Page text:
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Monday, January 30th, 2012 . 10:00 am | No Comments

The Psychology of Climate Change Communica­tion

The useful guide by the Center for Research on Environmental Decisions “The Psychology of Climate Change Communica­tion: A Guide for Scientists, Journalists, Educators, Political Aides, and the Interested Public” examines why people aren’t more concerned about climate change. Climate science information is more likely to be effective if it contains the right, non-technical language, is expressed as narrative storytelling with visual imagery, and is conveyed by trusted, preferably local, messengers in a group setting. Using the right words to reach the orientations and perspectives of the greatest number of people, bringing the issue “home” by using local examples, focusing on immediate vs. future threats, and emphasizing avoiding losses rather than seeking gains will make people more likely to behave in an environmentally responsible manner. In addition, the message should preferably be broadened, i.e. climate change is not just an environmental issue, but affects the economy, national security and human health. Experience-based (metaphors, personal accounts) vs. analytically framed information (graphs, statistics) is retained longer and prompts people to act.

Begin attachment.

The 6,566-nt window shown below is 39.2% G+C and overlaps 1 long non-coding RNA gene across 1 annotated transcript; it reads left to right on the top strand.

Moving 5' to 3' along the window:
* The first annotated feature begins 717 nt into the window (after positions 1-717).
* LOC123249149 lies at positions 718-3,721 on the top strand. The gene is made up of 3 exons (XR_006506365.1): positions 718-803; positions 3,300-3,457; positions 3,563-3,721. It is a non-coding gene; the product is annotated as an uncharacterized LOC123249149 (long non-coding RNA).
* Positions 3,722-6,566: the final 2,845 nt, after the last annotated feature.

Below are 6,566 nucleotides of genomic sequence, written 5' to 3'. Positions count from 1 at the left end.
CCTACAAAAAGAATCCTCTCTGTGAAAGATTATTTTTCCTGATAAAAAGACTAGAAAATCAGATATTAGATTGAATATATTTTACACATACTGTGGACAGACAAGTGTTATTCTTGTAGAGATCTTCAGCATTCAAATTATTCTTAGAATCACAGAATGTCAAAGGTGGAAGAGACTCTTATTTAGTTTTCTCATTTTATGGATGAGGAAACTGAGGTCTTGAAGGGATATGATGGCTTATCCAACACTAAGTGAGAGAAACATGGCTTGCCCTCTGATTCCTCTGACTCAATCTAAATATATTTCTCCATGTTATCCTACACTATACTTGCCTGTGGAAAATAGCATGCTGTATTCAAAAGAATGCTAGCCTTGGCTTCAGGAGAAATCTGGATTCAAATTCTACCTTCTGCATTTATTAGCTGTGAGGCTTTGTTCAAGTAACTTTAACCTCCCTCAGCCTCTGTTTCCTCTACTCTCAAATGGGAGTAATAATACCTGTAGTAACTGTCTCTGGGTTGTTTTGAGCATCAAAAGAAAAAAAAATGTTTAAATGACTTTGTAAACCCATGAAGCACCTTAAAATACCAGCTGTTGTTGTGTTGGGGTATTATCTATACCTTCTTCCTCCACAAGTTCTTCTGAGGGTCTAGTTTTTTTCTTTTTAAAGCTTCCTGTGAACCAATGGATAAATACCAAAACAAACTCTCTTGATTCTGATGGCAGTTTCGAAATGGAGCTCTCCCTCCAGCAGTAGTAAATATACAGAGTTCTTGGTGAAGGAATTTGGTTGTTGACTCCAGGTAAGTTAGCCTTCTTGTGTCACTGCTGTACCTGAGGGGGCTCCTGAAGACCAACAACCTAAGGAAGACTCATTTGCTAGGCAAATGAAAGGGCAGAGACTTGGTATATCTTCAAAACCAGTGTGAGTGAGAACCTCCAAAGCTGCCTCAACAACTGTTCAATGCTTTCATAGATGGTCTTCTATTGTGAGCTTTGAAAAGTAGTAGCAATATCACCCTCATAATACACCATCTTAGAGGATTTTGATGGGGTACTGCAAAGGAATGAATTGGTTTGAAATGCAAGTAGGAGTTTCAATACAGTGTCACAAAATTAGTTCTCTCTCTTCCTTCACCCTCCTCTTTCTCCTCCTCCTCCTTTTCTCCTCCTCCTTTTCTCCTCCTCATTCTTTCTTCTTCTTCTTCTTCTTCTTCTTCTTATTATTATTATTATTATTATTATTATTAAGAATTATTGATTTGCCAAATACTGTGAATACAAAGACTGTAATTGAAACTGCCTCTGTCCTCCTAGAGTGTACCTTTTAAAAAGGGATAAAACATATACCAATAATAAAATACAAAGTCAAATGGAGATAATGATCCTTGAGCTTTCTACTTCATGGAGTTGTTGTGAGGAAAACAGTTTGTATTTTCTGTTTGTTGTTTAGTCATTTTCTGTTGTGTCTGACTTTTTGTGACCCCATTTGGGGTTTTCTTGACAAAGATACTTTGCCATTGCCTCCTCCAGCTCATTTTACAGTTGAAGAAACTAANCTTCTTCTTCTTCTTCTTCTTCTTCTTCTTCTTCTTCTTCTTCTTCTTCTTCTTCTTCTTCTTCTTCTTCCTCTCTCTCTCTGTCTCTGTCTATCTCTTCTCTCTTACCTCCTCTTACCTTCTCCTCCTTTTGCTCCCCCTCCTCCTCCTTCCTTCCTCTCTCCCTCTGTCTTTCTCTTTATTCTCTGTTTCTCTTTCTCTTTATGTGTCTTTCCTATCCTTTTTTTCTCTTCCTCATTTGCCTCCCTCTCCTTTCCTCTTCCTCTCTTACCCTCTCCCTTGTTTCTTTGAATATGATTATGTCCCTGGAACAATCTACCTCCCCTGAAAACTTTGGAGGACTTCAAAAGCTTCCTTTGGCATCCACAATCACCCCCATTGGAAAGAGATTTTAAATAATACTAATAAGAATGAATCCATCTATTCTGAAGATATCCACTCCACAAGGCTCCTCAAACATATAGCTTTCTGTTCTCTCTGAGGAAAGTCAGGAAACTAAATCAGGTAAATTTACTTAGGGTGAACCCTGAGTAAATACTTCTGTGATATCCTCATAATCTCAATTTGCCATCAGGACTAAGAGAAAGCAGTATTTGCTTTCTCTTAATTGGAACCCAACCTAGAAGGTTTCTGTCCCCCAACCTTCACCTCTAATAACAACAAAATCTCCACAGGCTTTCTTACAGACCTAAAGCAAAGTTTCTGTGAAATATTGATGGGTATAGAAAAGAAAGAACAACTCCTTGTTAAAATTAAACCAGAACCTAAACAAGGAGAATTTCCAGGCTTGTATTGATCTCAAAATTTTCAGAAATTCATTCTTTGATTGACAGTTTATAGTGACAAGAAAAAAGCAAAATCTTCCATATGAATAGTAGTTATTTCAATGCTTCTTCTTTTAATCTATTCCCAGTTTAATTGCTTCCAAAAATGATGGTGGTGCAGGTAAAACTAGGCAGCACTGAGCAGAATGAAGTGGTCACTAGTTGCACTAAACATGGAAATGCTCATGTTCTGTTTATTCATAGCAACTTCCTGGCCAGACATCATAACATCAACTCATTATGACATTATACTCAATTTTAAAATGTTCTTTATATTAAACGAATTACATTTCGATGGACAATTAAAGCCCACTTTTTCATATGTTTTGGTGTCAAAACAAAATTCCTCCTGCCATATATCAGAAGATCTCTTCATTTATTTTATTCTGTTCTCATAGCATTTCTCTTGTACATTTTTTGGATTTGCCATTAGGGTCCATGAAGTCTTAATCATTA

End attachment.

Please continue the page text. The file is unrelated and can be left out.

A bearded seal rests on shrinking arctic ice
Visual imagery such as this one of a bearded seal that rests on shrinking sea ice in the Arctic Ocean is more likely to be effective than analytically framed information © Paul Nicklen

However, this more emotional response may be short-lived, and too much worry can cause emotional numbing . Thus, targeting both processing systems, analytical and experienced-based, works best. Confronting people’s tendency to use single actions, rather than several precautionary measures, to respond to a threat, also makes for a more effective response against climate change. The correct amount of uncertainty in climate change science needs to be carefully communicated. Using the default option (e.g. double-sided printing set as default) makes it easier for people to make environmentally wise decisions. Overall, people need to feel a personal connection with climate change while not feeling overwhelmed by the enormity of the problem.

Download “The Psychology of Climate Change Communication” Guide

Blog author: Lindy Weilgart, Okeanos – Foundation for the Sea

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